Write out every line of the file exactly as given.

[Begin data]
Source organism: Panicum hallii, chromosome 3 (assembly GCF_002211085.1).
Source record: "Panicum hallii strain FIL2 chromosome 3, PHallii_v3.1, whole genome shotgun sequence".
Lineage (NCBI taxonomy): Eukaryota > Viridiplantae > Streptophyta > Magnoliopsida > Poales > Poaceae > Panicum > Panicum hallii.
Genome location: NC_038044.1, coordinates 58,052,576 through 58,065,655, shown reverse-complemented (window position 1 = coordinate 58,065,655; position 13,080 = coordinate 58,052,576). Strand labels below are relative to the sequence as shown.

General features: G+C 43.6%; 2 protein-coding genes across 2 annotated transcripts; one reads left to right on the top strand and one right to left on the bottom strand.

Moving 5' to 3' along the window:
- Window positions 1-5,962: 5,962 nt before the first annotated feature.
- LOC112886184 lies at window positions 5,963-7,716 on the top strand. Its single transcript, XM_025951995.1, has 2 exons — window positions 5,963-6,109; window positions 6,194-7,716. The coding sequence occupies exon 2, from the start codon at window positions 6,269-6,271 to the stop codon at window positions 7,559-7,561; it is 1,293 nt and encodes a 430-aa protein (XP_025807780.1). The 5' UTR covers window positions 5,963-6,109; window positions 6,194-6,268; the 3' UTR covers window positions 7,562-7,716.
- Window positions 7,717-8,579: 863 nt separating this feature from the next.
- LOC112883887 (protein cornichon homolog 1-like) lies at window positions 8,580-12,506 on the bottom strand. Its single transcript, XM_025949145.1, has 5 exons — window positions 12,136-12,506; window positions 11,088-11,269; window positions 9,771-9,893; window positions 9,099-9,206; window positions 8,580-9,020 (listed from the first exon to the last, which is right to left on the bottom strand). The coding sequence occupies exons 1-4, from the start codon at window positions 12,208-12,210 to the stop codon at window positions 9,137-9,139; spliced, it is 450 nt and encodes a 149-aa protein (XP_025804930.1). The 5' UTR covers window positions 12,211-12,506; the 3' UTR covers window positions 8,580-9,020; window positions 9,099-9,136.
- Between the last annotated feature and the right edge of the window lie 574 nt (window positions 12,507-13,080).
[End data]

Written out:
Source organism: Panicum hallii, chromosome 3 (assembly GCF_002211085.1).
Source record: "Panicum hallii strain FIL2 chromosome 3, PHallii_v3.1, whole genome shotgun sequence".
Lineage (NCBI taxonomy): Eukaryota > Viridiplantae > Streptophyta > Magnoliopsida > Poales > Poaceae > Panicum > Panicum hallii.
Genome location: NC_038044.1, coordinates 58,052,576 through 58,065,655, shown reverse-complemented (window position 1 = coordinate 58,065,655; position 13,080 = coordinate 58,052,576). Strand labels below are relative to the sequence as shown.

General features: G+C 43.6%; 2 protein-coding genes across 2 annotated transcripts; one reads left to right on the top strand and one right to left on the bottom strand.

Moving 5' to 3' along the window:
- Window positions 1-5,962: 5,962 nt before the first annotated feature.
- LOC112886184 lies at window positions 5,963-7,716 on the top strand. Its single transcript, XM_025951995.1, has 2 exons — window positions 5,963-6,109; window positions 6,194-7,716. The coding sequence occupies exon 2, from the start codon at window positions 6,269-6,271 to the stop codon at window positions 7,559-7,561; it is 1,293 nt and encodes a 430-aa protein (XP_025807780.1). The 5' UTR covers window positions 5,963-6,109; window positions 6,194-6,268; the 3' UTR covers window positions 7,562-7,716.
- Window positions 7,717-8,579: 863 nt separating this feature from the next.
- LOC112883887 (protein cornichon homolog 1-like) lies at window positions 8,580-12,506 on the bottom strand. Its single transcript, XM_025949145.1, has 5 exons — window positions 12,136-12,506; window positions 11,088-11,269; window positions 9,771-9,893; window positions 9,099-9,206; window positions 8,580-9,020 (listed from the first exon to the last, which is right to left on the bottom strand). The coding sequence occupies exons 1-4, from the start codon at window positions 12,208-12,210 to the stop codon at window positions 9,137-9,139; spliced, it is 450 nt and encodes a 149-aa protein (XP_025804930.1). The 5' UTR covers window positions 12,211-12,506; the 3' UTR covers window positions 8,580-9,020; window positions 9,099-9,136.
- Between the last annotated feature and the right edge of the window lie 574 nt (window positions 12,507-13,080).